Could tell us a little about yourself and about your studies before coming to Imperial?
I am originally from Vancouver, Canada and completed my undergraduate degree in mechanical engineering at the University of British Columbia.  I originally got interested in ML and AI after stumbling my way into a data science position at a small tech company after graduating.
What attracted you about the MSc in AI?
I was attracted to the MSc AI as I was looking to pursue a postgraduate degree that would allow me to transition from a career in engineering to one in machine learning by giving me a solid academic foundation in ML and giving me credibility to employers.  There are loads of master's programs in machine learning, but most of them are targeted at students with strong prior exposure to either computer science, statistics or both.  The MSc AI is unique in that it is designed as a transitional program specifically for students without a background in computer science but who have strong mathematical foundations and a passion for AI.
What did you enjoy the most?
I really enjoyed the blend of theory and practical skills that were taught. I find that I learn best by first learning the mathematical concepts on paper and then through applying them in code, and this was the general delivery structure of all the modules on the MSc.  I find programming things myself really helps me visualise things like tensor shapes and dimensions, how things get multiplied, aggregated, transformed, etc., in a way that just looking at equations doesn't.  Also, the social aspect of the MSc is fantastic!
What did you find more challenging?
I found the first term quite challenging, as everybody is coming in with different skill levels and exposures to Python, ML, linear algebra, vector calculus, logic, etc., and there are just so many pieces of coursework.  But I found that after the first month or two, everybody is kind-of on the same page which is quite remarkable.  The first term is sort of like boot camp, but then by the second term everybody is able to learn and program fairly advanced concepts in ML after only a few months ago being barely literate in basic Python.  Quite impressive, and a testament to the teaching and quality of the MSc as a whole.
Could you tell us about some of your achievements on the MSc that make you proud?
My team won a prize for our group project, which was pretty cool.  We wrote an open-source Python library for simulating data-poisoning attacks in online learning, working with Professor Emil Lupu.  I'm also proud of my individual project, even though I realised after submitting it that I made a pretty big mistake in one of the key formulas I derived!
What did you do in your spare time?
I didn't have all that much spare time during the first two terms, but I still had enough time to explore London and go to the pub!  Over the Summer term I had a lot more time and got to travel around Europe and visit home.  I also found love on the MSc, in the Huxley computer lab of all places!  But I guess that wasn't exactly in my spare time...
Could you tell us about your individual project?
My individual project was on sparse Gaussian process approximations and my supervisor was Dr Mark van der Wilk.  The individual project was one of the highlights of the MSc, as I really enjoyed that in mine I took a deep dive into the more mathematical side of machine learning.  I also got very lucky with my supervisor, whom I loved working under and who pushed me to never settle for a superficial understanding.  It's really satisfying to write up your final report and see it all come to fruition, even if you derive your collapsed variational lower bound incorrectly and only realise after you submit!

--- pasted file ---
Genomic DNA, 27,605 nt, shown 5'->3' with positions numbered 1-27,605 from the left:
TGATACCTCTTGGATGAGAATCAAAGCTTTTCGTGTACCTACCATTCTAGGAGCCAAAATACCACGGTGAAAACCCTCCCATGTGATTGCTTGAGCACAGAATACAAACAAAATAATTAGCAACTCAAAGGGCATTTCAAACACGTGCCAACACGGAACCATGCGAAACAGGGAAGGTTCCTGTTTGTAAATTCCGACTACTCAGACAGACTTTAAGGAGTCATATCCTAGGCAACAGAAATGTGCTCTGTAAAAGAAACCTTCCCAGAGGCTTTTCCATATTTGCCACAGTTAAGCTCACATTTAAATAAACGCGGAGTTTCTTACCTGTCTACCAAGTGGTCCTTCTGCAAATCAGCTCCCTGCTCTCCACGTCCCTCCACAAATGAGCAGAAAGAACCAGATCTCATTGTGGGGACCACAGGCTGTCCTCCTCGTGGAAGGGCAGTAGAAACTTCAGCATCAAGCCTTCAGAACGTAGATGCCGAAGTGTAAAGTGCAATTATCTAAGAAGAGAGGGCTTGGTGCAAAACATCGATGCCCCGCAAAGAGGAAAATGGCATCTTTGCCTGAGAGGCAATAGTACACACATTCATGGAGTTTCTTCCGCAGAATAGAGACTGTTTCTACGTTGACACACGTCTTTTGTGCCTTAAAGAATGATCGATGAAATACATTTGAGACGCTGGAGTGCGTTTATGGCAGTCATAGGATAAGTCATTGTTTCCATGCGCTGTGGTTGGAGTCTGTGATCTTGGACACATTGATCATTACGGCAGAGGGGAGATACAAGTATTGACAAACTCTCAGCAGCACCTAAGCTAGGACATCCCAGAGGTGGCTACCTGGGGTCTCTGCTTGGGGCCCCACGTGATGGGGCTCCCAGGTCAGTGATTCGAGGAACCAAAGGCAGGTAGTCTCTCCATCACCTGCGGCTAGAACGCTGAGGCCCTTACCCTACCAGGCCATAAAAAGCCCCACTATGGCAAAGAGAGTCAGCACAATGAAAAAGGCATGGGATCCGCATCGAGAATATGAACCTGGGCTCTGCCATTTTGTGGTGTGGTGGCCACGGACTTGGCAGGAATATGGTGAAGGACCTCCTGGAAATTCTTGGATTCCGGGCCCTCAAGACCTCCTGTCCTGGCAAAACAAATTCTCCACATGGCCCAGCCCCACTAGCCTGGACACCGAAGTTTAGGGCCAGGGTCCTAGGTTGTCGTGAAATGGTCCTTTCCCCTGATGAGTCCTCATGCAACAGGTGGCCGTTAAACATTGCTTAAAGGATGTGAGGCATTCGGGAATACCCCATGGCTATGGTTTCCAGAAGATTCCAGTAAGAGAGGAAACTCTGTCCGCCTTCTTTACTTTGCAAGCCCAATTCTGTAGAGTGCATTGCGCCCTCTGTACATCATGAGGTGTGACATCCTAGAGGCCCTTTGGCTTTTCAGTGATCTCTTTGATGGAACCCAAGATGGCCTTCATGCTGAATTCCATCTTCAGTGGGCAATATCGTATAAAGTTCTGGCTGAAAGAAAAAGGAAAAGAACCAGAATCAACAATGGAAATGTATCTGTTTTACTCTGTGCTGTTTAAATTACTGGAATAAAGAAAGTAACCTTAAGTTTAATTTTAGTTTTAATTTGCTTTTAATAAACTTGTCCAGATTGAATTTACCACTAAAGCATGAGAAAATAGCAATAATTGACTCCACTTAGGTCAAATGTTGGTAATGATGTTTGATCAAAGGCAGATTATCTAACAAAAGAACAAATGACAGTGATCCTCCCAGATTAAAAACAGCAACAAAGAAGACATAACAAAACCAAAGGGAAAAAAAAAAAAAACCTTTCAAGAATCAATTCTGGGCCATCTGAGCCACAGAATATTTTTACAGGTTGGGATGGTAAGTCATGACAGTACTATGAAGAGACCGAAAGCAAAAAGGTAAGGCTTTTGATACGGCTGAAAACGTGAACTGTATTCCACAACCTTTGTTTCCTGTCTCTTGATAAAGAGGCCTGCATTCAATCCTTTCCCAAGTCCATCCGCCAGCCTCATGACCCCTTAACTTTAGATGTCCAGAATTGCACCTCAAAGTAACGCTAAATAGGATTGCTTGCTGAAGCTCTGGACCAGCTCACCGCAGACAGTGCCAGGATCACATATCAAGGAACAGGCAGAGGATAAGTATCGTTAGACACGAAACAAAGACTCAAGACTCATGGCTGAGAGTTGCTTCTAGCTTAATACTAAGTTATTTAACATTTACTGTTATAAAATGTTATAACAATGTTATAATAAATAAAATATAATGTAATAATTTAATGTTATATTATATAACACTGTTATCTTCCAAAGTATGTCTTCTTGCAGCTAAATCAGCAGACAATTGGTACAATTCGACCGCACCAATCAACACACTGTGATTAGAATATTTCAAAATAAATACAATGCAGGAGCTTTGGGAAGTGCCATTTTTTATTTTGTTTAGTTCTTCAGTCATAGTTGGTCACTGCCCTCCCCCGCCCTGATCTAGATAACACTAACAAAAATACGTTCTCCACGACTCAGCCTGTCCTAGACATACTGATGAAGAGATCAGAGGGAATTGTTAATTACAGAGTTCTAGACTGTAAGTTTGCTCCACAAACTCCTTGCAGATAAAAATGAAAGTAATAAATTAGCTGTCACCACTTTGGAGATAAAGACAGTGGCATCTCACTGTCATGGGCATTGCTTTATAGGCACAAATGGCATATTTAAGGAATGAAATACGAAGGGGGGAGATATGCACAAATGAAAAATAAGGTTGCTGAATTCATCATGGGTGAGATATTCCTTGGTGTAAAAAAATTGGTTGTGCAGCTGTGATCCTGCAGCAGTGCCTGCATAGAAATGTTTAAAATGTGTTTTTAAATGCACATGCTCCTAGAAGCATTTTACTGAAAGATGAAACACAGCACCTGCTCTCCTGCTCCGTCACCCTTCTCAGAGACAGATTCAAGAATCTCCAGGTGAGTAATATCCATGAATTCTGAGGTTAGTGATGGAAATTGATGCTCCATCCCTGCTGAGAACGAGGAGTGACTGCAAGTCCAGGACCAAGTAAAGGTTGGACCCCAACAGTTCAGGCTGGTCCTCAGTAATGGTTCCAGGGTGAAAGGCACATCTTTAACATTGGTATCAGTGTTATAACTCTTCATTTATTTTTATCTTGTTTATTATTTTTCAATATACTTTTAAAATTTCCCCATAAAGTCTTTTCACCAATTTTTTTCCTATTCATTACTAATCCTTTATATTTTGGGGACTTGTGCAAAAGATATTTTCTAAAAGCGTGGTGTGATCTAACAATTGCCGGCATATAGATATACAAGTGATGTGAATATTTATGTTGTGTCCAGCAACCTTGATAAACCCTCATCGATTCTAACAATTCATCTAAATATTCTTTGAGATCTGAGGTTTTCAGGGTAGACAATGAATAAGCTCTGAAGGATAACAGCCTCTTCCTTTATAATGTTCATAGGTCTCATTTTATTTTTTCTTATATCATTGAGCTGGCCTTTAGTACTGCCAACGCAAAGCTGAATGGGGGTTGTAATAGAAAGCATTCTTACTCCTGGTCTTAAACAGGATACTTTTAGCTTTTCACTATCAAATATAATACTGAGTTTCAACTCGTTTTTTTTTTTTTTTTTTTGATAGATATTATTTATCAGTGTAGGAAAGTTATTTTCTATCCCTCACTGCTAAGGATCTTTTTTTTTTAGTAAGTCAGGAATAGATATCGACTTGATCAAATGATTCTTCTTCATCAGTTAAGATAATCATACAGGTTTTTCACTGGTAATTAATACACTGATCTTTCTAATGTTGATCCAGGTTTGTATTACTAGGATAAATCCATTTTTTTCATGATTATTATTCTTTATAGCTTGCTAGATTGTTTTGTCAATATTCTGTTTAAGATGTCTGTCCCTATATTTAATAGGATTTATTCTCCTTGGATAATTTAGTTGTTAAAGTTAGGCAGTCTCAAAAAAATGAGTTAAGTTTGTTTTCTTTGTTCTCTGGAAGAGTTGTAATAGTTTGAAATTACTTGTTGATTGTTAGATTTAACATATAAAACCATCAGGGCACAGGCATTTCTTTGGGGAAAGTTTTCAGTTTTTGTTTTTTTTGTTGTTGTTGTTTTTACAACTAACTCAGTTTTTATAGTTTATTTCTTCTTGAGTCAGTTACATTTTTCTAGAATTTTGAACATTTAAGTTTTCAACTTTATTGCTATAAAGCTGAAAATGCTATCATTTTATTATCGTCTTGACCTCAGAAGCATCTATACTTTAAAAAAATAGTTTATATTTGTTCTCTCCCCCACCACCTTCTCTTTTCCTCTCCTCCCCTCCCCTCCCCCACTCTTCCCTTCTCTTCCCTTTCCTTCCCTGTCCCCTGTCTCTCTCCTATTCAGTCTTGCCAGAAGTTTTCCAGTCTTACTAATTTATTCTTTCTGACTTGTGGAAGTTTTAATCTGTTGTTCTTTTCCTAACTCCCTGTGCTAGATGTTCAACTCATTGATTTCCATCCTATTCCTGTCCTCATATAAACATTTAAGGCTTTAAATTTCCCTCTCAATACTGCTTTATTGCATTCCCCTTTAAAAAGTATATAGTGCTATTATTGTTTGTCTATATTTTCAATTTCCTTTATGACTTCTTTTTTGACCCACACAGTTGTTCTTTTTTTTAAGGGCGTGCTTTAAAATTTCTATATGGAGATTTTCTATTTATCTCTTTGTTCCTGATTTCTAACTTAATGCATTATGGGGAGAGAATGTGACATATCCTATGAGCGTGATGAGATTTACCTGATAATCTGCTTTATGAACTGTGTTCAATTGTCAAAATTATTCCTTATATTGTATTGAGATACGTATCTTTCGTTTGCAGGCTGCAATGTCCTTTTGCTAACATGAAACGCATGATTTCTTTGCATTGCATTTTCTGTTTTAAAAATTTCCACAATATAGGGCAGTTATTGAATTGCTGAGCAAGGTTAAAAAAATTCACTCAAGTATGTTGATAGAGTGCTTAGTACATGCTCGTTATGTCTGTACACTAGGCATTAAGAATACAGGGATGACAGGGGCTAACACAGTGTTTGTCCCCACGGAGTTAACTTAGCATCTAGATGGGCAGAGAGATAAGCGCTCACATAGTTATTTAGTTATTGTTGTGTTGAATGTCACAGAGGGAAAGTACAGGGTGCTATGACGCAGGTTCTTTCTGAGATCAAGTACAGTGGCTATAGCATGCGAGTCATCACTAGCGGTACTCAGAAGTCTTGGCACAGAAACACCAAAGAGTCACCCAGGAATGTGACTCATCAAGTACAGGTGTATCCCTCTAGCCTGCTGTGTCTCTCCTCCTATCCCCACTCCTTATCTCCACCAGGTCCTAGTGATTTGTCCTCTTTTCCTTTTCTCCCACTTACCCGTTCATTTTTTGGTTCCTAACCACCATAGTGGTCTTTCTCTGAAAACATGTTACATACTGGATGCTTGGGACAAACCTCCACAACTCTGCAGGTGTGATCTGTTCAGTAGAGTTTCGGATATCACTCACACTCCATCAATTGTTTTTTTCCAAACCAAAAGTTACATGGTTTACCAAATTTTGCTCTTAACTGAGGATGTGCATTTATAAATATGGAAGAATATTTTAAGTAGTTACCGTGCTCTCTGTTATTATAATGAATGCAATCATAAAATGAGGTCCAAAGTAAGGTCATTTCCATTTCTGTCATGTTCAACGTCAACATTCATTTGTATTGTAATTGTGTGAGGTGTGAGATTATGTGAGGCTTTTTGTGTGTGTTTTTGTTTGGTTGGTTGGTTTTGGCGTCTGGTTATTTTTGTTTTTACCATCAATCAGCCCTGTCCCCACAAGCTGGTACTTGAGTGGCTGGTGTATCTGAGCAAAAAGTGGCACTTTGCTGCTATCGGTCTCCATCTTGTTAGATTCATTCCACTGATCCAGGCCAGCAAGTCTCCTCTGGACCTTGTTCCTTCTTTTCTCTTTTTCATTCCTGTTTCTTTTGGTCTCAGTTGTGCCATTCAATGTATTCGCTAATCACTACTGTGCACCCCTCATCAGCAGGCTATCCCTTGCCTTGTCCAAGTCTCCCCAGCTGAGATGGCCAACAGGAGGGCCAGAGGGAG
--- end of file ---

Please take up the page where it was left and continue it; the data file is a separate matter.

What have you been doing since you graduated?
I've been working at a super-cool startup in London which focuses on applied generative AI with some really clever people.  It's been really nice because the MSc set me up well for the job, yet because of how quickly the field moves, a lot of the technologies we work with basically weren't even invented when I did the MSc, so there is always lots to learn, even in industry!  I think ML is a great field to work in if you're the type of person who likes to read lots of papers and keep up with the latest research, 'cause wow does it ever move fast.
Do you have any advice for prospective students?
My first piece of advice would be to get a head start on the Python lessons before term starts, as basically every module and coursework requires writing code in Python, so you'll really make your life a lot easier and set yourself up for success if you have some basic proficiency going into the term.  You'll be given access to the Python module before you arrive, to help with this.  My second piece of advice would be to focus on taking more fundamental and mathematical modules like Maths for Machine Learning, Computational Optimisation, Probabilistic Inference, etc., as in my opinion these are the core skills that make you a better ML engineer or researcher, and also set you apart from all the people who get Coursera certificates and call themselves ML engineers. The best thing you can get out of the MSc, in my view, is a proper, deep understanding of the mathematical foundations of machine learning—once you have this, you can easily learn more applied concepts and topics on your own.  I would say that it's much more important to leave the MSc knowing the difference between first and second order optimisation algorithms and how to factorise joint probabilities than it is to know exactly how image segmentation or word embedding works.